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Ezekiel Elliott & The O-Line Get Back To Bully Ball


ARLINGTON, Texas – This was a familiar formula, and one the Dallas Cowboys would probably like to see more often.

A lot has changed since Dak Prescott and Ezekiel Elliott burst onto the NFL scene in 2016 – too much to document here. But for everything that's different, one thing is remarkably consistent: this team is often at its best when it's able to grind the opposition into the turf.

"When it got to the fourth quarter, it was obvious," Prescott said.

It feels like it's been a lifetime since we've watched the Cowboys snatch the will from their opponent as the game grew on, but it was fairly obvious in the early going that this was their intention in this Monday night meeting.

"They were trying to play coverage, they were playing a lot of shell, so we had good numbers in the box and we took advantage of that," Elliott said. "The O-Line, they played their tails off. They were moving guys out of their all night."

Let's not get it twisted. This isn't remotely the same team from that ground-and-pound offense in 2016, and Prescott isn't remotely the same quarterback. As we've seen already through the first three weeks of the season, this Cowboys offense can manufacture points a variety of ways.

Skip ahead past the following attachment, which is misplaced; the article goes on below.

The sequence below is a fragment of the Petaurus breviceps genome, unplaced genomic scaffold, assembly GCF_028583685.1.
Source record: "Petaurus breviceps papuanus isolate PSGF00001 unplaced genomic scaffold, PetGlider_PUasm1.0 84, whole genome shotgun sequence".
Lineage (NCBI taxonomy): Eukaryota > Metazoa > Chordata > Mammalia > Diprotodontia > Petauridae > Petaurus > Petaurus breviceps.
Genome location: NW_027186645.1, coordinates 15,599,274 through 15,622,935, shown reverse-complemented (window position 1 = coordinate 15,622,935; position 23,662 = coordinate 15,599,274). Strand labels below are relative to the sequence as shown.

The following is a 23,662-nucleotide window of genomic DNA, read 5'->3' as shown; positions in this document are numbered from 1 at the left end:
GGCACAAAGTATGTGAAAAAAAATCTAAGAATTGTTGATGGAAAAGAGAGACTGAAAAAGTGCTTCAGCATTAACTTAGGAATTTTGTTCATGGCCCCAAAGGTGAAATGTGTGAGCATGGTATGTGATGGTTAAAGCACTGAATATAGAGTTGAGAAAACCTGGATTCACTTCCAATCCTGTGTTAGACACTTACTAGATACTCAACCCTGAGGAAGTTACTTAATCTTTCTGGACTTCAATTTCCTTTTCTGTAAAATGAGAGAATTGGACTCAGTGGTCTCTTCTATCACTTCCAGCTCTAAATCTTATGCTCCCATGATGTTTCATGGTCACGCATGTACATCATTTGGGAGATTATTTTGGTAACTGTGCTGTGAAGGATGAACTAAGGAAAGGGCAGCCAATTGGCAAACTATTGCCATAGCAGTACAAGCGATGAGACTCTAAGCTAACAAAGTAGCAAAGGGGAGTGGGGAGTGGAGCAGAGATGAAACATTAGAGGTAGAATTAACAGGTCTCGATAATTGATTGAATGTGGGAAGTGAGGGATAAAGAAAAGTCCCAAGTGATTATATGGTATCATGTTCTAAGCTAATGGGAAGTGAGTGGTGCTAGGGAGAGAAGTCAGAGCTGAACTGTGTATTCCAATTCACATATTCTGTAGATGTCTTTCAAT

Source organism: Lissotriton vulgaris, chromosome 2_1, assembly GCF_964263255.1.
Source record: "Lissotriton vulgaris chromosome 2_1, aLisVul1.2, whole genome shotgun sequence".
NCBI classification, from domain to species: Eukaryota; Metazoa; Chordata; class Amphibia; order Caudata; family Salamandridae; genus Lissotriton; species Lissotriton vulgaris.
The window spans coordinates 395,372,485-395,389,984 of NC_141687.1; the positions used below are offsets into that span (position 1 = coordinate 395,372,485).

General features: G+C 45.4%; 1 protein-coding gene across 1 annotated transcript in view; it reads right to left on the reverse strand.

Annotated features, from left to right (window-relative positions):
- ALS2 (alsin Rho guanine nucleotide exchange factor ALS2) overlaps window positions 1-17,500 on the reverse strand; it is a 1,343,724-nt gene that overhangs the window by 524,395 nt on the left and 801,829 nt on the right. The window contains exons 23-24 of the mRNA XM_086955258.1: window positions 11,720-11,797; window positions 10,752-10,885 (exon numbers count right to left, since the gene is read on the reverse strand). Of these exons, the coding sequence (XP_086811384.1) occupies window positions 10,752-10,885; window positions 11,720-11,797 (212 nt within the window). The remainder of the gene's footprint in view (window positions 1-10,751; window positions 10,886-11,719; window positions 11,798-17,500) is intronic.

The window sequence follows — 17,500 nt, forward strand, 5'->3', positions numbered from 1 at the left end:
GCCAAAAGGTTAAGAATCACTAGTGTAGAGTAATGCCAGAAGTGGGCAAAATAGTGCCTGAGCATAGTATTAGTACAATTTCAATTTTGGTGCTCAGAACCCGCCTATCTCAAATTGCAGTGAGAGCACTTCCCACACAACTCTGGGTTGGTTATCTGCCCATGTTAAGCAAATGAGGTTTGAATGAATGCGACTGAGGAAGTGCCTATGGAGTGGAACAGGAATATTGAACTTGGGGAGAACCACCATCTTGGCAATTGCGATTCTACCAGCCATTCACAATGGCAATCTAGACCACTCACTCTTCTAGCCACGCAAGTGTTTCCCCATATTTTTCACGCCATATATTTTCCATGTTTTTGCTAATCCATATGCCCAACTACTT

Even still, it was a steady dose of the ground game – and particularly Elliott -- the Eagles got throughout this 41-21 win, and it was obviously not something they were equipped to handle.

Elliott's statline wasn't even all that gaudy. He toted the rock 17 times for 95 yards and two scores, slightly eclipsing Tony Pollard's total of 60 yards on 11 carries. He even let new teammate and former Eagle Corey Clement go in at the end of the game, eliminating his chance at a 100-yard effort.

"I wanted him to go in there and get a chance to get after them," Elliott joked.

Even still, the Cowboys clearly came into this game with a plan to wear their opponents out. By halftime, they had run 42 plays and picked up 19 first downs. And with Cowboys' ball carriers bashing into the front 25 times in the first half alone, it clearly had the desired effect.

"You can definitely tell," Elliott said. "You can tell with the O-Line pushing them all back five yards, you can tell when we're going hurry-up and they're still on the ground, cramping up. They definitely felt us."

Throw in a defense that's making momentum-swinging plays on the ball, and it's understandable why the Cowboys' starters got to spend some time on the bench in the fourth quarter. Asked about it afterward, Micah Parsons said he could sense a shift in the energy after Trevon Diggs' pick-six put the Cowboys up, 27-7.

"When you've got contagious energy, everybody just excited to see each other make those type of plays, it's hard to come back from that," he said. "And that's one thing I like about this team – everybody can eat."

That much is definitely true. The Cowboys have a lot of talent, and with it comes a wide variety of ways to win games. But however much this team might differ from 2016 – or any other iteration – it was fun to see that a tried and true formula still works.

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